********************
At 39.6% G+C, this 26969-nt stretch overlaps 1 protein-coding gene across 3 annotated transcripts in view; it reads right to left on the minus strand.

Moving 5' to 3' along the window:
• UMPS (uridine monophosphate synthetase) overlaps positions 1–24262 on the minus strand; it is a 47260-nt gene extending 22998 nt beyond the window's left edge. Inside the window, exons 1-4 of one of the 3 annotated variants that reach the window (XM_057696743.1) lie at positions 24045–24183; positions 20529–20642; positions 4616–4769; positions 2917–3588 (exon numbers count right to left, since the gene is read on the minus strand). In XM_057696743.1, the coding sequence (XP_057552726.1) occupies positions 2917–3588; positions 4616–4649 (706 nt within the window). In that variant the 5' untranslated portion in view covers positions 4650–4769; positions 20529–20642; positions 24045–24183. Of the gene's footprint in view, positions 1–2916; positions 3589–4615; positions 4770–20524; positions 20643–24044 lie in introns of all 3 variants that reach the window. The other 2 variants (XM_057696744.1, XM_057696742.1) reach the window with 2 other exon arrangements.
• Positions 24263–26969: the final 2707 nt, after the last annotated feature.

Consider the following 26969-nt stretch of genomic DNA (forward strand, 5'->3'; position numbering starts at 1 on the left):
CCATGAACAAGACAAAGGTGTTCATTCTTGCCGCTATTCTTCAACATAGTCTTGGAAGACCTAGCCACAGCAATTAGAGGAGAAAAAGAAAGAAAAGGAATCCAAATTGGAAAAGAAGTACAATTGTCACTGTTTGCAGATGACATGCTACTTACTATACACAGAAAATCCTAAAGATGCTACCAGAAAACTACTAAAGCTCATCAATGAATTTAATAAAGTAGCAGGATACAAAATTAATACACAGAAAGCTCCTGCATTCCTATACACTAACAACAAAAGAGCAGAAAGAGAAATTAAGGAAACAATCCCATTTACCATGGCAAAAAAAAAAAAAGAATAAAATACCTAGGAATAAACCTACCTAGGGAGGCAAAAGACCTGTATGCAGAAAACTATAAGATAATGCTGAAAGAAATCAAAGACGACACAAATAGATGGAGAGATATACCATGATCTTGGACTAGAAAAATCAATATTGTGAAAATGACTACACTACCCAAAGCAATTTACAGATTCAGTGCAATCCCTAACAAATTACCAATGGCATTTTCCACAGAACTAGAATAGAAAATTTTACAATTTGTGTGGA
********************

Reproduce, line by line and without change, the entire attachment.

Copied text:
At 39.6% G+C, this 26969-nt stretch overlaps 1 protein-coding gene across 3 annotated transcripts in view; it reads right to left on the minus strand.

Moving 5' to 3' along the window:
• UMPS (uridine monophosphate synthetase) overlaps positions 1–24262 on the minus strand; it is a 47260-nt gene extending 22998 nt beyond the window's left edge. Inside the window, exons 1-4 of one of the 3 annotated variants that reach the window (XM_057696743.1) lie at positions 24045–24183; positions 20529–20642; positions 4616–4769; positions 2917–3588 (exon numbers count right to left, since the gene is read on the minus strand). In XM_057696743.1, the coding sequence (XP_057552726.1) occupies positions 2917–3588; positions 4616–4649 (706 nt within the window). In that variant the 5' untranslated portion in view covers positions 4650–4769; positions 20529–20642; positions 24045–24183. Of the gene's footprint in view, positions 1–2916; positions 3589–4615; positions 4770–20524; positions 20643–24044 lie in introns of all 3 variants that reach the window. The other 2 variants (XM_057696744.1, XM_057696742.1) reach the window with 2 other exon arrangements.
• Positions 24263–26969: the final 2707 nt, after the last annotated feature.

Consider the following 26969-nt stretch of genomic DNA (forward strand, 5'->3'; position numbering starts at 1 on the left):
CCATGAACAAGACAAAGGTGTTCATTCTTGCCGCTATTCTTCAACATAGTCTTGGAAGACCTAGCCACAGCAATTAGAGGAGAAAAAGAAAGAAAAGGAATCCAAATTGGAAAAGAAGTACAATTGTCACTGTTTGCAGATGACATGCTACTTACTATACACAGAAAATCCTAAAGATGCTACCAGAAAACTACTAAAGCTCATCAATGAATTTAATAAAGTAGCAGGATACAAAATTAATACACAGAAAGCTCCTGCATTCCTATACACTAACAACAAAAGAGCAGAAAGAGAAATTAAGGAAACAATCCCATTTACCATGGCAAAAAAAAAAAAAGAATAAAATACCTAGGAATAAACCTACCTAGGGAGGCAAAAGACCTGTATGCAGAAAACTATAAGATAATGCTGAAAGAAATCAAAGACGACACAAATAGATGGAGAGATATACCATGATCTTGGACTAGAAAAATCAATATTGTGAAAATGACTACACTACCCAAAGCAATTTACAGATTCAGTGCAATCCCTAACAAATTACCAATGGCATTTTCCACAGAACTAGAATAGAAAATTTTACAATTTGTGTGGA